Making Connections in an Isolated World
Jun 24, 2021
Like many people in the US and around the world, I spent the majority of 2020 cooped up at home in quarantine, with very limited in-person human contact. My bubble was just me and my husband, and I had only brief outdoors and distanced interactions with a handful of friends. I’m not complaining: social hibernation was a small price to pay given the immensity of the COVID-19 tragedy. Also, I was lucky to be a Tele-Stories artist facilitator for a few months in the Fall, which allowed me to make multiple new and meaningful connections, even in the middle of a pandemic.
In the Tele-Stories program a group of artists recruited by TimeSlips is paired with isolated older adults through partnering institutions. Each artist conducts weekly creative conversations on the phone with ten participants and these interactions create art pieces, which are shared with the “callers” and with the community in the end of the project. As a Tele-Stories artist I made a zine or booklet where every page was created in collaboration with one of the people I worked with. The most striking aspect of the piece, in my opinion, is the diversity of themes, which reflects the very particular style of each participant. You can see it for yourself here. (Link: https://www.flipsnack.com/siqueirazine/matryoshka.html)
Tele-Stories uses the technique of “Beautiful Questions”. These are open-ended prompts that help spark the imagination. All of my first interactions with the participants started with the same beautiful question: “If you could be anywhere, where would you like to be?” In retrospect it seems almost in poor taste to ask this when we were all in lockdown, but I didn’t realize it at the time. I was obviously longing to be somewhere other than stuck at home and my unconscious mind was doing a poor job of hiding it. But what matters is that I got completely different answers from them, and had completely different conversations. By the time the zine was done there was only a hint of the initial responses (look for a reference to Door County), and when the project was over, I had unique dynamics and relationships with each of my callers.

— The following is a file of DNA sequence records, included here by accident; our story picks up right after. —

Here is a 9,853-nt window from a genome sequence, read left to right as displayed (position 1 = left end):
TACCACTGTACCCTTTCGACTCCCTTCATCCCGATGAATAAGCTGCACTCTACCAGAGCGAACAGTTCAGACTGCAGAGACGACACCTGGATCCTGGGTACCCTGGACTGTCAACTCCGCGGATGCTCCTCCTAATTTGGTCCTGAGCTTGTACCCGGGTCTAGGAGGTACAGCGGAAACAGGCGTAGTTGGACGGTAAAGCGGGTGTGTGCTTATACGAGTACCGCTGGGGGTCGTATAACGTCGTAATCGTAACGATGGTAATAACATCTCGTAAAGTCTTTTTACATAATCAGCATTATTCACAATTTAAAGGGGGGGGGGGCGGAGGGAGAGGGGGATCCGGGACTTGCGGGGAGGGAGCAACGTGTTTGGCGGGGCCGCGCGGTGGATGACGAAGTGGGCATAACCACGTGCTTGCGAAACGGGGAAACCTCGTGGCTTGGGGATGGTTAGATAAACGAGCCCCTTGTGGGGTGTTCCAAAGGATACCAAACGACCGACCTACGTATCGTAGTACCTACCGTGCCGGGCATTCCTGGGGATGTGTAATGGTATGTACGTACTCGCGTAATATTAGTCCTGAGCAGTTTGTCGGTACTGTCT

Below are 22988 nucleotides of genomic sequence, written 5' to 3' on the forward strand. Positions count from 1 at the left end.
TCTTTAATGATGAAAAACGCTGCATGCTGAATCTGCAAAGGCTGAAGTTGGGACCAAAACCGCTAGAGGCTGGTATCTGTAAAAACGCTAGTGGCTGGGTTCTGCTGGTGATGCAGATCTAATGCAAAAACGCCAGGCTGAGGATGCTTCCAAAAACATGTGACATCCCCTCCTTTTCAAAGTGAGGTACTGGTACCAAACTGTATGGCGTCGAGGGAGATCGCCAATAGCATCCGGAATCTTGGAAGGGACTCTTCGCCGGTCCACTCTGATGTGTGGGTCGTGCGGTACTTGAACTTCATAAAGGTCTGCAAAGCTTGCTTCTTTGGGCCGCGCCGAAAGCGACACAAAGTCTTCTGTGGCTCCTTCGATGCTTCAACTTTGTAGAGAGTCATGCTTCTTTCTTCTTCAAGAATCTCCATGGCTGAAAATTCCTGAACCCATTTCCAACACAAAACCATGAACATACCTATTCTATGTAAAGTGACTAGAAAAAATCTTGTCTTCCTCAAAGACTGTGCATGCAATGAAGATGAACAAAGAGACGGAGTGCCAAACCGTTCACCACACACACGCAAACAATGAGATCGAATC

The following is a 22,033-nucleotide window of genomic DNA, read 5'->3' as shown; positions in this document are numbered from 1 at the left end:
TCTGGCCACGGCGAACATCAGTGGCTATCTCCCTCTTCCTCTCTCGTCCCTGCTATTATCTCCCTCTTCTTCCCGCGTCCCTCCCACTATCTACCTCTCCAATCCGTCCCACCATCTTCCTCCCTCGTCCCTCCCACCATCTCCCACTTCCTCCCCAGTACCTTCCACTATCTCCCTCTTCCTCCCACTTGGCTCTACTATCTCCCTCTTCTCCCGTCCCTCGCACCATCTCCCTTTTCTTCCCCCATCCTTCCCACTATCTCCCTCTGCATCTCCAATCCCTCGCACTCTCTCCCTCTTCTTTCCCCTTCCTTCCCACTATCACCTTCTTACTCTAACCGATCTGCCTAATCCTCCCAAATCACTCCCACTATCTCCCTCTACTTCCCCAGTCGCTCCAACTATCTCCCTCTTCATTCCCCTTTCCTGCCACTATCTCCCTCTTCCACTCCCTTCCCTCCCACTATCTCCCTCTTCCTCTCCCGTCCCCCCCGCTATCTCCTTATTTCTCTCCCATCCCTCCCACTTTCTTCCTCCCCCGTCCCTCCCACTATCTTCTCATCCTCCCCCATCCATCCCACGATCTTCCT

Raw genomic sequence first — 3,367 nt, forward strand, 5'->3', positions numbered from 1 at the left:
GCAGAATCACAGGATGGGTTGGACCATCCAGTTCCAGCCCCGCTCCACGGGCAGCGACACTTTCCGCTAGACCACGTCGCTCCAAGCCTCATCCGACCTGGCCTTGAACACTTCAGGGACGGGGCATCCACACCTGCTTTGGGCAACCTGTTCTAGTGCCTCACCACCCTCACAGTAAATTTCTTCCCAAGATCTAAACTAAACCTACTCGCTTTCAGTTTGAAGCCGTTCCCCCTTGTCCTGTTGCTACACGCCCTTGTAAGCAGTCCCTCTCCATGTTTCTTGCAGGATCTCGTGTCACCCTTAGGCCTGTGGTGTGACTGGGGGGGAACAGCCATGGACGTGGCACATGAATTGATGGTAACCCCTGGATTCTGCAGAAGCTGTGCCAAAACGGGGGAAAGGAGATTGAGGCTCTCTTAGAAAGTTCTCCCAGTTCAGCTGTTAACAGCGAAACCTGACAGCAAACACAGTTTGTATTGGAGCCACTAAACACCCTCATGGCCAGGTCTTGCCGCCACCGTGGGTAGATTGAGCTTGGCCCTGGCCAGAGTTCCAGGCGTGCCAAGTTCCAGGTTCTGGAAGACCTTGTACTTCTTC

The pieces shared by my fellow artist facilitators also could not have been more diverse. One person made a cookbook with recipes real and imaginary. Someone illustrated a scene from a story told by a participant, animating the drawing process and using actual audio from the conversation. There was a short choreography and a complete fiction book combining elements from various conversations. The work was solid and reflected the depth of the connection we established with our “callers”. We had the opportunity to share it on a webinar open to the community. It was a deep and momentous celebration, and a beacon of a hope, to me, in rather despondent times.
This Spring, I’ve had the honor to watch the Tele-Stories experience unfold from a different angle. This time around I am coordinating a group of four artist facilitators from Central and Northeastern Wisconsin. Once again, what stands out to me is the diversity of perspectives and the intensity of the bond the artists have been able to establish with the participants in a short period of time. Like our group in Milwaukee, each of these individuals were given the same mission: conduct a series of weekly phone calls with designated older adults and create art pieces based on these conversations. And also like in the previous iteration of the project, the final pieces are extremely powerful and varied in terms of media, theme and execution.
Please join us for our webinar celebration June 25th, 2021, from 2:30- 4:00 pm CST. Register here: https://us02web.zoom.us/webinar/register/WN_sZifmxJyR8S5atcLMA63Kg
This project was made possible by a grant provided by the National Assembly of State Arts Agencies in partnership with Aroha Philanthropies, with support through the Wisconsin Arts Board.
Cris Siqueira is a multimedia artist originally from Brazil who has called Milwaukee home for over 15 years. She has Masters degrees in Film and History from the University of Wisconsin Milwaukee and is a 2014 Mary L. Nohl fellow. Cris is also co-owner of Lion’s Tooth, an indie bookstore in the Bay View neighborhood. She was a Tele-Stories Artist last year in the Milwaukee project and is now the project lead for the current round in the Central and Northeastern regions of Wisconsin.